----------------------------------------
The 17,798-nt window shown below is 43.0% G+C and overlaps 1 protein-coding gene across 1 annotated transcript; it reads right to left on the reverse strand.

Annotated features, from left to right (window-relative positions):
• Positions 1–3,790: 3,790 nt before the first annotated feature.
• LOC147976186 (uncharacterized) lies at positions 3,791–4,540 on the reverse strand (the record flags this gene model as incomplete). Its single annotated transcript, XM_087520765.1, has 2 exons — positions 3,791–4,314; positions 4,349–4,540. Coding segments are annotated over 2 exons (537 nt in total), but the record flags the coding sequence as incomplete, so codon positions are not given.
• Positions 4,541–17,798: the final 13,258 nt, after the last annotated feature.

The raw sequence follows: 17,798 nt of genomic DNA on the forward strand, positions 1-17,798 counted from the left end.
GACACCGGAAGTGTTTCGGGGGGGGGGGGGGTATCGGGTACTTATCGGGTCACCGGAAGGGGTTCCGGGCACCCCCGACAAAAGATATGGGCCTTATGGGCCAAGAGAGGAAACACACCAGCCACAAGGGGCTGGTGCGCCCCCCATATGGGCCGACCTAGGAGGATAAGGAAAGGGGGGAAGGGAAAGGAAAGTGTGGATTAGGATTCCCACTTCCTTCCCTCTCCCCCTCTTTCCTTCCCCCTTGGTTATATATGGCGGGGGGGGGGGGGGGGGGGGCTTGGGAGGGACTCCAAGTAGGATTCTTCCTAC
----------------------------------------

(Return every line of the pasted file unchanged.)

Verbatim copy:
The 17,798-nt window shown below is 43.0% G+C and overlaps 1 protein-coding gene across 1 annotated transcript; it reads right to left on the reverse strand.

Annotated features, from left to right (window-relative positions):
• Positions 1–3,790: 3,790 nt before the first annotated feature.
• LOC147976186 (uncharacterized) lies at positions 3,791–4,540 on the reverse strand (the record flags this gene model as incomplete). Its single annotated transcript, XM_087520765.1, has 2 exons — positions 3,791–4,314; positions 4,349–4,540. Coding segments are annotated over 2 exons (537 nt in total), but the record flags the coding sequence as incomplete, so codon positions are not given.
• Positions 4,541–17,798: the final 13,258 nt, after the last annotated feature.

The raw sequence follows: 17,798 nt of genomic DNA on the forward strand, positions 1-17,798 counted from the left end.
GACACCGGAAGTGTTTCGGGGGGGGGGGGGGTATCGGGTACTTATCGGGTCACCGGAAGGGGTTCCGGGCACCCCCGACAAAAGATATGGGCCTTATGGGCCAAGAGAGGAAACACACCAGCCACAAGGGGCTGGTGCGCCCCCCATATGGGCCGACCTAGGAGGATAAGGAAAGGGGGGAAGGGAAAGGAAAGTGTGGATTAGGATTCCCACTTCCTTCCCTCTCCCCCTCTTTCCTTCCCCCTTGGTTATATATGGCGGGGGGGGGGGGGGGGGGGGCTTGGGAGGGACTCCAAGTAGGATTCTTCCTAC